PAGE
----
State v. MorganAnnotate this Case
322 N.W.2d 68 (1982)
STATE of Iowa, Appellee, v. Charles MORGAN, Appellant.
Supreme Court of Iowa.
July 21, 1982.
Francis C. Hoyt, Jr., Appellate Defender, and Patrick R. Grady, Asst. Appellate Defender, for appellant.
Thomas J. Miller, Atty. Gen., Richard L. Cleland, Asst. Atty. Gen., and William E. Davis, Scott County Atty., for appellee.
Considered by REYNOLDSON, C. J., and LeGRAND, UHLENHOPP, HARRIS, and LARSON, JJ.
This appeal involves the "all or nothing" rule regarding submission of included offenses to the jury.
Rule 6(3) of the rules of criminal procedure states:In cases where the public offense charged may include some lesser offense it is the duty of the trial court to instruct the jury, not only as to the public offense charged but as to all lesser offenses of which the accused might be found guilty under the indictment and upon the evidence adduced, even though such instructions have not been requested.
Rule 21(3) states:Upon trial of an offense consisting of different degrees, the jury may find the defendant not guilty of the degree charged in the indictment or information, and guilty of any degree inferior thereto, or of an attempt to commit the offense when such attempt is prohibited by law. In all cases, the defendant may be found guilty of an offense the commission of which is necessarily included in that with which the defendant is charged.
*69 In this case defendant Charles Morgan was charged with second-degree robbery under section 711.1(1), The Code 1981:A person commits a robbery when, having the intent to commit a theft, the person does any of the following acts to assist or further the commission of the intended theft or the person's escape from the scene thereof with or without the stolen property: 1. Commits an assault upon another. ....
At trial the prosecuting witness testified that Morgan and another individual attacked him and took his wallet, and a second State's witness gave identification testimony. Morgan testified that he had never seen the prosecuting witness until the trial and that he did not remember the incident. Morgan's mother gave alibi testimony.
In submitting the case to the jury, the trial court submitted the elements of robbery based on assault but, over Morgan's protest, refused to submit assault as an included offense. The jury found Morgan guilty as charged. He appealed, raising the included offense issue.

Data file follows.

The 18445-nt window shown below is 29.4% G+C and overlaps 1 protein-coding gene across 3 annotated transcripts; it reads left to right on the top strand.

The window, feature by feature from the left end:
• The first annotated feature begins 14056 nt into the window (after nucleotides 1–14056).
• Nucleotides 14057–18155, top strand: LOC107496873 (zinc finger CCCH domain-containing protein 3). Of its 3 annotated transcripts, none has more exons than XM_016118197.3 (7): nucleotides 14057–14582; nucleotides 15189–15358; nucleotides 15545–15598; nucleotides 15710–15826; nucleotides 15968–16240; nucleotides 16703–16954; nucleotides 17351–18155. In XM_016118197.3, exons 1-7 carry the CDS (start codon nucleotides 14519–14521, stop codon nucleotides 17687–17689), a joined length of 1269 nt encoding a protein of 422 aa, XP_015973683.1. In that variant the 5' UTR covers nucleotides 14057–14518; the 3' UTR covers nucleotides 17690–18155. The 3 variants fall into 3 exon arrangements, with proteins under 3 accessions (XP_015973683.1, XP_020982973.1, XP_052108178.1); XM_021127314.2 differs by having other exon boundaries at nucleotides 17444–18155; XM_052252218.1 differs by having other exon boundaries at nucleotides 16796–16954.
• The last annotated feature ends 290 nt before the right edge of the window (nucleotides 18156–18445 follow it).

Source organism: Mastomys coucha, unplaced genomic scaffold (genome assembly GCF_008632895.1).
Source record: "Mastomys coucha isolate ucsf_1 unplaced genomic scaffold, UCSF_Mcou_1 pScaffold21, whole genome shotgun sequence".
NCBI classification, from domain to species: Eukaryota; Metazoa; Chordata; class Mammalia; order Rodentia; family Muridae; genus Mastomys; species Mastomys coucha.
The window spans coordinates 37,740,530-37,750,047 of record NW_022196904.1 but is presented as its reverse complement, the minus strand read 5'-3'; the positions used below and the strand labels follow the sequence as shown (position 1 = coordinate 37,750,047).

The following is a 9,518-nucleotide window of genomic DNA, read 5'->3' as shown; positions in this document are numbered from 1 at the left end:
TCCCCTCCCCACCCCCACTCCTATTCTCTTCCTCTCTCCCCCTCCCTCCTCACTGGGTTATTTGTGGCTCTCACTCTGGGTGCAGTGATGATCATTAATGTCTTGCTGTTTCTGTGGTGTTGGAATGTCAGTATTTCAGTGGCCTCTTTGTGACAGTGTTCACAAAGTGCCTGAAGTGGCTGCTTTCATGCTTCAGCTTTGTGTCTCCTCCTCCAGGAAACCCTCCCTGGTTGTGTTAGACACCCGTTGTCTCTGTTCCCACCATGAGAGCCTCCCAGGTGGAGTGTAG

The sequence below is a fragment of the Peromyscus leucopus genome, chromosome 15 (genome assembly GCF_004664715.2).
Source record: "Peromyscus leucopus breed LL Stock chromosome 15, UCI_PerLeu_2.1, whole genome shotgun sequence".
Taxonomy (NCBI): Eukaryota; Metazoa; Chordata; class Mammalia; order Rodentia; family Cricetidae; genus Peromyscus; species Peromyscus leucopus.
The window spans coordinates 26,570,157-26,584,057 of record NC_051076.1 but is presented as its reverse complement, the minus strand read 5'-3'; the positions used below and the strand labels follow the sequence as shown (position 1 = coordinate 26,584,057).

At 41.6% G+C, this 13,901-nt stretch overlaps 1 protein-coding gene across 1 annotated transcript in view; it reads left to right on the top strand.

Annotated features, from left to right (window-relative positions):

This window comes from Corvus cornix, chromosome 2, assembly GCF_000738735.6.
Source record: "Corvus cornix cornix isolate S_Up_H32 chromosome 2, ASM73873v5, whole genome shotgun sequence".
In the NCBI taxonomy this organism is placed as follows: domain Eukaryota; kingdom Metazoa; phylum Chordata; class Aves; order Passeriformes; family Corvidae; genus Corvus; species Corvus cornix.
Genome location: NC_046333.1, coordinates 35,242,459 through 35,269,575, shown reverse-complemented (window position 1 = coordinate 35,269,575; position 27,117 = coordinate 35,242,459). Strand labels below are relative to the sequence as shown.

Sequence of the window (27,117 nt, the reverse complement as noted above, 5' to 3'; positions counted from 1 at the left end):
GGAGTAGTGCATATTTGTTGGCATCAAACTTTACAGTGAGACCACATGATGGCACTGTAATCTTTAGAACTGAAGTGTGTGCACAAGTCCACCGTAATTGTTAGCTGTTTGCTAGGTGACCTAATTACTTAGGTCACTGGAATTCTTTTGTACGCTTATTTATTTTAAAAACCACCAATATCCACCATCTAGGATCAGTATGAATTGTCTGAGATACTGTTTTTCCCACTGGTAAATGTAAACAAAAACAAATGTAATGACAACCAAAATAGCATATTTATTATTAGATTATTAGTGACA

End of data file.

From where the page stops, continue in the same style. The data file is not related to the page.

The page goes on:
Whether a crime is an included offense involves the legal test (the lesser offense must be legally included in the greater offense) and the factual test (the lesser offense must also be factually included under the evidence in the particular case). State v. Johnson, 291 N.W.2d 6, 7 (Iowa 1980). The State acknowledges that the legal test was met here. It argues, however, that under the facts the jury was properly limited to finding Morgan guilty of second-degree robbery as the prosecuting witness testified or not guilty at all as Morgan and his witness testified. Morgan contends that the jury could disbelieve part of the State's evidence and find him guilty of assault only.
The case involves a head-on collision between two legal principles. Our examination of the authorities persuades us that while Morgan has a persuasive argument, the State has the law on its side.
I. One firmly-grounded general principle in our jurisprudence is that by pleading not guilty, a defendant places all the elements of the charge in issue. This court stated in State v. Chismore, 184 Iowa 677, 683, 169 N.W. 50, 52 (1918):The defendant did not testify as a witness in his own behalf, and therefore, as a witness, did not deny the deed; but assuredly he did not admit it. His plea of not guilty cast the burden on the state to prove every essential element of the alleged crime. No single fact put in evidence by the state is to be taken as true simply because it is not disputed upon the witness stand.
See also State v. Lamar, 210 N.W.2d 600, 604 (Iowa 1973) (failure to controvert witness' testimony does not elevate it to a verity); State v. Triplett, 248 Iowa 339, 346, 79 N.W.2d 391, 395-96 (1956), cert. denied, 357 U.S. 217, 78 S. Ct. 1358, 2 L. Ed. 2d 1361 (1958); 1 Wharton's Criminal Evidence § 13, at 20 (13th ed. C. Torcia 1972).
A defendant can, of course, eliminate an element of the crime from issue by unequivocally admitting it as a witness. State v. Shepard, 247 Iowa 258, 266, 73 N.W.2d 69, 74 (1955), rev'd on other grounds, State v. Jensen, 189 N.W.2d 919 (Iowa 1971). That exception is not applicable here; defendant did not admit any of the elements.
Under the general principle, a reasonable argument can be made that even where the defendant does not cross-examine the State's witnesses or introduce any evidence of his own, when the major crime contains elements A, B, and C the jury has the right not to believe the evidence on element A, reducing the crime to an included offense consisting of elements B and C.